>
> Thank you
>


Monitoring the total request time in haproxy 1.7.5 HTTP logs

2020-06-30 Thread Paul Belloc
Hello, I have been struggling on this issue for some time.

I am trying to monitor the total request time in haproxy 1.7.5 HTTP logs.
My usecase is customers want to know the exact overhead of calling our service. 
Sometime we have complaints that we are adding overhead, and we know that our 
backend is fast, but we don't have the data to show the total overhead from the 
last end user point of view.

So I started saving all haproxy HTTP logs in an ELK cluster.

At this point I must say: we use http-server-close and option httplog.

What I see is the Tr and Tt seem to depend on the TCP opening timer. The 
consequence is the logged time is good only for the first http request of a tcp 
connection, i.e the request that has a NI cookie-status.

To show that, I can show the difference between querying the backend through 
haproxy using

1) CURL (no keep alive)

Jun 30 17:18:23 19/0/0/3/22 200 1993 - - --NI 567/567/0/1/0 0/0 "GET 
/website/5be174f9a9403/tag.js HTTP/1.1"
Jun 30 17:18:25 18/0/0/2/20 200 1993 - - --NI 449/449/0/1/0 0/0 "GET 
/website/5be174f9a9403/tag.js HTTP/1.1"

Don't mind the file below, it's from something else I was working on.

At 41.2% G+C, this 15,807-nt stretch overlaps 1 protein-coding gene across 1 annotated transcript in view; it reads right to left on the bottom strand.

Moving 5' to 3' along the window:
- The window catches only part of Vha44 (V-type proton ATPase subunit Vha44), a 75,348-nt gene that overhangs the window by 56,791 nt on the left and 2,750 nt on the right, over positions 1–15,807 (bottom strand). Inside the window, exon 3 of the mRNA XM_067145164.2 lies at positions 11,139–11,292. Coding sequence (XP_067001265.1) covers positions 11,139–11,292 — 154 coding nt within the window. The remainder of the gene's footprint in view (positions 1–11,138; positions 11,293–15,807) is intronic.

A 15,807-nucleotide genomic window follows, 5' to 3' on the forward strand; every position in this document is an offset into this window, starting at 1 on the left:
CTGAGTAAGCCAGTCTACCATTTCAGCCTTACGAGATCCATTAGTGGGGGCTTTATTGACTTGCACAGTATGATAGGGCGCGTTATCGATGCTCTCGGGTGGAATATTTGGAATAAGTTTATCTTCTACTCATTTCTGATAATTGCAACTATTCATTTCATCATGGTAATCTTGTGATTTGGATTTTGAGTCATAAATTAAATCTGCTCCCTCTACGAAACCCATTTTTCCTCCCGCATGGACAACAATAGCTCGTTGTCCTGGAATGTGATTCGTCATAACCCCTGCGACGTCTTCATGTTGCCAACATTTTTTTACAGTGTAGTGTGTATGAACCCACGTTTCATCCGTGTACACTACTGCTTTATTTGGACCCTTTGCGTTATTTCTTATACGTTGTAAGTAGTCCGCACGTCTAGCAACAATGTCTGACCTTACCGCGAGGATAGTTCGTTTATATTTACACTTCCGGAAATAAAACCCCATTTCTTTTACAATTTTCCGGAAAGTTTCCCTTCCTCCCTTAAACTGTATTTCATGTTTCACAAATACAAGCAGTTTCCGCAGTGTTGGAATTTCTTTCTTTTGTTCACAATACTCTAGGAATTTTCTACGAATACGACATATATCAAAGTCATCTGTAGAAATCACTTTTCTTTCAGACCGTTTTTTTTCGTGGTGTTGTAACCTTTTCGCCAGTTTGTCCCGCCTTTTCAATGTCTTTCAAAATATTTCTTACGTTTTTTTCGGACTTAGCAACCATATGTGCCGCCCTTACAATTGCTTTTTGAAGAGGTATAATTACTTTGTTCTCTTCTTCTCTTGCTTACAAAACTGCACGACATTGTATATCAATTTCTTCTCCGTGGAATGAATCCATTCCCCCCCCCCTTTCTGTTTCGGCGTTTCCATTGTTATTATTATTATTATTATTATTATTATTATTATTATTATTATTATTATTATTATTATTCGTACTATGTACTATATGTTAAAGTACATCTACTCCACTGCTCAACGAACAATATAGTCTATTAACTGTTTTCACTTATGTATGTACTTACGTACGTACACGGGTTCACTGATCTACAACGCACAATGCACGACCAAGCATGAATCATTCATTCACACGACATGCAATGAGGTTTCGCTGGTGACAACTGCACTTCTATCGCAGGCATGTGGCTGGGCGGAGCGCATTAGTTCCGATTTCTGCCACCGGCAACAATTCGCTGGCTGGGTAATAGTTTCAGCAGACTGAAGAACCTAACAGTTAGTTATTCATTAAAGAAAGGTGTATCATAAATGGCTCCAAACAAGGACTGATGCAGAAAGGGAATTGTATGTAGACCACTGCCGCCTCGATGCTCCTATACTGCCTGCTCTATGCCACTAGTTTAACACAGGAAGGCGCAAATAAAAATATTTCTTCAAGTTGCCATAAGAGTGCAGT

Jun 30 17:18:28 19/0/0/2/21 200 1993 - - --NI 605/605/0/1/0 0/0 "GET 
/website/5be174f9a9403/tag.js HTTP/1.1"

We see that there is 1 seconds between my two first curls, and that the Tr and 
Tt are similar. We see both are NI. Then there is 3 seconds between the 2 last 
curls, but the Tr and Tt is still similar.

2) Web browser (keep-alive)

Jun 30 17:14:49 190305/0/0/4/190309 304 205 - - --VN 963/963/0/0/0 0/0 "GET 
/website/5be174f9a9403/tag.js HTTP/1.1"
Jun 30 17:14:51 1940/0/0/1/1941 304 205 - - --VN 966/966/0/1/0 0/0 "GET 
/website/5be174f9a9403/tag.js HTTP/1.1"

We see the first request has crazy Tt and Tr even if it was really fast on the 
client side. This is, I guess because of the idle time on the TCP connection.
We see the second request has 2000 ms Tt / Tr, this is the time elapsed since 
the first request, plus the 'real' http response time.

Now I wonder if this is normal behaviour and what are my options.

I see:

- Disable all form of keepalive, with a big performance cost
- Monitor only the NI requests, with a risk of inconsistencies

Is there another way ? Do I understand correctly what is going on ?

Thank you